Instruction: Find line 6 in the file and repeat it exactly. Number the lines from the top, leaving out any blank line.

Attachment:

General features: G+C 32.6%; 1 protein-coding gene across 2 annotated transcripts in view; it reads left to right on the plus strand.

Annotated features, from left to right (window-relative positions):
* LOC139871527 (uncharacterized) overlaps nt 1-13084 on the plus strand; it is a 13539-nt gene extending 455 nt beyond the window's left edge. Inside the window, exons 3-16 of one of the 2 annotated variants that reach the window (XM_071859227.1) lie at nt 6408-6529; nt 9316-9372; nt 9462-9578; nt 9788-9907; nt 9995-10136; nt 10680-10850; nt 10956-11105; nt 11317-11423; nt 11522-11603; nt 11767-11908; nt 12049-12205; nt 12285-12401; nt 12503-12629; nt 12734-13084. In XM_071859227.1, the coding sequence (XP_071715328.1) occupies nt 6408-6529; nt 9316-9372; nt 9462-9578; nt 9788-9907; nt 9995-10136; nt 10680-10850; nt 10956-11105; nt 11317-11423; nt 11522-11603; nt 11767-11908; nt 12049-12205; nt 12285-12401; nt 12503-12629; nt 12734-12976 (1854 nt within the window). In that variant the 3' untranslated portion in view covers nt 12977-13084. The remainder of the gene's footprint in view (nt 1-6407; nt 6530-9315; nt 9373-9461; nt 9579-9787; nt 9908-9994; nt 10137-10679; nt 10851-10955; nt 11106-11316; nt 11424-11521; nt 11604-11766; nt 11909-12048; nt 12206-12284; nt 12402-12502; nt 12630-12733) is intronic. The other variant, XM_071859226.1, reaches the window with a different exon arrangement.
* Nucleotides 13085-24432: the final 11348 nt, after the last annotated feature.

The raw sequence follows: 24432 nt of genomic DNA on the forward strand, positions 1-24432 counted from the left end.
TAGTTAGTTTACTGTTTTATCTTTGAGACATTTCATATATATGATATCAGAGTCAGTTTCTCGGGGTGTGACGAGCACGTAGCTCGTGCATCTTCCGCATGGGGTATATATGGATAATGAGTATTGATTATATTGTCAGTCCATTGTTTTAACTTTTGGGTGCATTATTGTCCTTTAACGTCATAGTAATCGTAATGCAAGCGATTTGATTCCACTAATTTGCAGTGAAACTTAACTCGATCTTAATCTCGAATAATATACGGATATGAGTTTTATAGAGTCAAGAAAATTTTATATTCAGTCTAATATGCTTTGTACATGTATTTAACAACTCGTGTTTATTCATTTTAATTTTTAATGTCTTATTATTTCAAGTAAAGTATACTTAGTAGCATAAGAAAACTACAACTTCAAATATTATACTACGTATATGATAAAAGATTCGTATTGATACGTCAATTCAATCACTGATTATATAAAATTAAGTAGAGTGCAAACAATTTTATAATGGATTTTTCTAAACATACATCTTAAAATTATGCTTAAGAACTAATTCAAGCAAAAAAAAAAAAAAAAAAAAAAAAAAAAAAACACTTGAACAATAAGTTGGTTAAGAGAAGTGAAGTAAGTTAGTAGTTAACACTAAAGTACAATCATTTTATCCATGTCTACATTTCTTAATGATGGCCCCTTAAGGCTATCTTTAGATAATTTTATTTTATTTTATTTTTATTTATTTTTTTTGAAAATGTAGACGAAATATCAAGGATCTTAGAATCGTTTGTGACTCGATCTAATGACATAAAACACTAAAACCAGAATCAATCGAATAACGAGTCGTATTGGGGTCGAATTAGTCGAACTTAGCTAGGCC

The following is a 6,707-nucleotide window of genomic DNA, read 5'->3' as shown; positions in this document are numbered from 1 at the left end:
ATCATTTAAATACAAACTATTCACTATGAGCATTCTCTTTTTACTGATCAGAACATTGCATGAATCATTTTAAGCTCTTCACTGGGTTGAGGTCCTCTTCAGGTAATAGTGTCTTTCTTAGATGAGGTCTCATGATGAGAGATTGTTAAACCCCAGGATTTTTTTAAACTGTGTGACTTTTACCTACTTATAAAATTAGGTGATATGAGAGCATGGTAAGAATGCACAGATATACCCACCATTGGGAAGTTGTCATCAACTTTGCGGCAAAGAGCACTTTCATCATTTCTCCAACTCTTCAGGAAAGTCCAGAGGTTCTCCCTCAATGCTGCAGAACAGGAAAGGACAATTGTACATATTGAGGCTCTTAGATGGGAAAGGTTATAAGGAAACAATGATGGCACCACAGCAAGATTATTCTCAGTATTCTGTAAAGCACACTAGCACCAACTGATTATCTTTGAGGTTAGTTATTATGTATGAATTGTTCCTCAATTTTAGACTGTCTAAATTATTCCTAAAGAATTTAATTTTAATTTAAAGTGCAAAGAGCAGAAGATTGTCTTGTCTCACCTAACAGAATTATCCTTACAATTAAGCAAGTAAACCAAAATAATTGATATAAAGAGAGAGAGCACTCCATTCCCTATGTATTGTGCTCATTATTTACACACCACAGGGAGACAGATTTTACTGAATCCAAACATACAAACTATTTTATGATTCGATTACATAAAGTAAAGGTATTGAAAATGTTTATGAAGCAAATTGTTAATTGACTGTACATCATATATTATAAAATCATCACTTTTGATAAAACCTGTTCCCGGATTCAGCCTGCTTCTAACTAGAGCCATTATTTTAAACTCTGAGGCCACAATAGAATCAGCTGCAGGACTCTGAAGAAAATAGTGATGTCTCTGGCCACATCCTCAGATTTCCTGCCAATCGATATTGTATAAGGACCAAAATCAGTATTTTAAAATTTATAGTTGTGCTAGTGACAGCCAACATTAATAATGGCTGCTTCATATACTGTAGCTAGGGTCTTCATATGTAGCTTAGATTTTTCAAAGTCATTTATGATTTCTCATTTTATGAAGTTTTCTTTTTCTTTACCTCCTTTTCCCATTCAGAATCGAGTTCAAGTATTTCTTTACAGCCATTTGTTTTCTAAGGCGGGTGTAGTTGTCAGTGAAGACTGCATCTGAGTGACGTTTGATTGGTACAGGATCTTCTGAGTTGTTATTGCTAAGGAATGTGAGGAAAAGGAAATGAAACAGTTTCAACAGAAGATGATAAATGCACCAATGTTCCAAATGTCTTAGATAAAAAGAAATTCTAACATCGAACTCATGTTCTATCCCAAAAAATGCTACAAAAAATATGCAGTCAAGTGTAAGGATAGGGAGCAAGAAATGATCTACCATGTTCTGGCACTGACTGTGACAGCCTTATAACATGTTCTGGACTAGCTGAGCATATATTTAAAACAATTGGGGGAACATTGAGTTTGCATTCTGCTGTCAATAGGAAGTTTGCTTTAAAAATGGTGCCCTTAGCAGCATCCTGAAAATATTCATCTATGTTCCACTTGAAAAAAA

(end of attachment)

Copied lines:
TAGTTAGTTTACTGTTTTATCTTTGAGACATTTCATATATATGATATCAGAGTCAGTTTCTCGGGGTGTGACGAGCACGTAGCTCGTGCATCTTCCGCATGGGGTATATATGGATAATGAGTATTGATTATATTGTCAGTCCATTGTTTTAACTTTTGGGTGCATTATTGTCCTTTAACGTCATAGTAATCGTAATGCAAGCGATTTGATTCCACTAATTTGCAGTGAAACTTAACTCGATCTTAATCTCGAATAATATACGGATATGAGTTTTATAGAGTCAAGAAAATTTTATATTCAGTCTAATATGCTTTGTACATGTATTTAACAACTCGTGTTTATTCATTTTAATTTTTAATGTCTTATTATTTCAAGTAAAGTATACTTAGTAGCATAAGAAAACTACAACTTCAAATATTATACTACGTATATGATAAAAGATTCGTATTGATACGTCAATTCAATCACTGATTATATAAAATTAAGTAGAGTGCAAACAATTTTATAATGGATTTTTCTAAACATACATCTTAAAATTATGCTTAAGAACTAATTCAAGCAAAAAAAAAAAAAAAAAAAAAAAAAAAAAAACACTTGAACAATAAGTTGGTTAAGAGAAGTGAAGTAAGTTAGTAGTTAACACTAAAGTACAATCATTTTATCCATGTCTACATTTCTTAATGATGGCCCCTTAAGGCTATCTTTAGATAATTTTATTTTATTTTATTTTTATTTATTTTTTTTGAAAATGTAGACGAAATATCAAGGATCTTAGAATCGTTTGTGACTCGATCTAATGACATAAAACACTAAAACCAGAATCAATCGAATAACGAGTCGTATTGGGGTCGAATTAGTCGAACTTAGCTAGGCC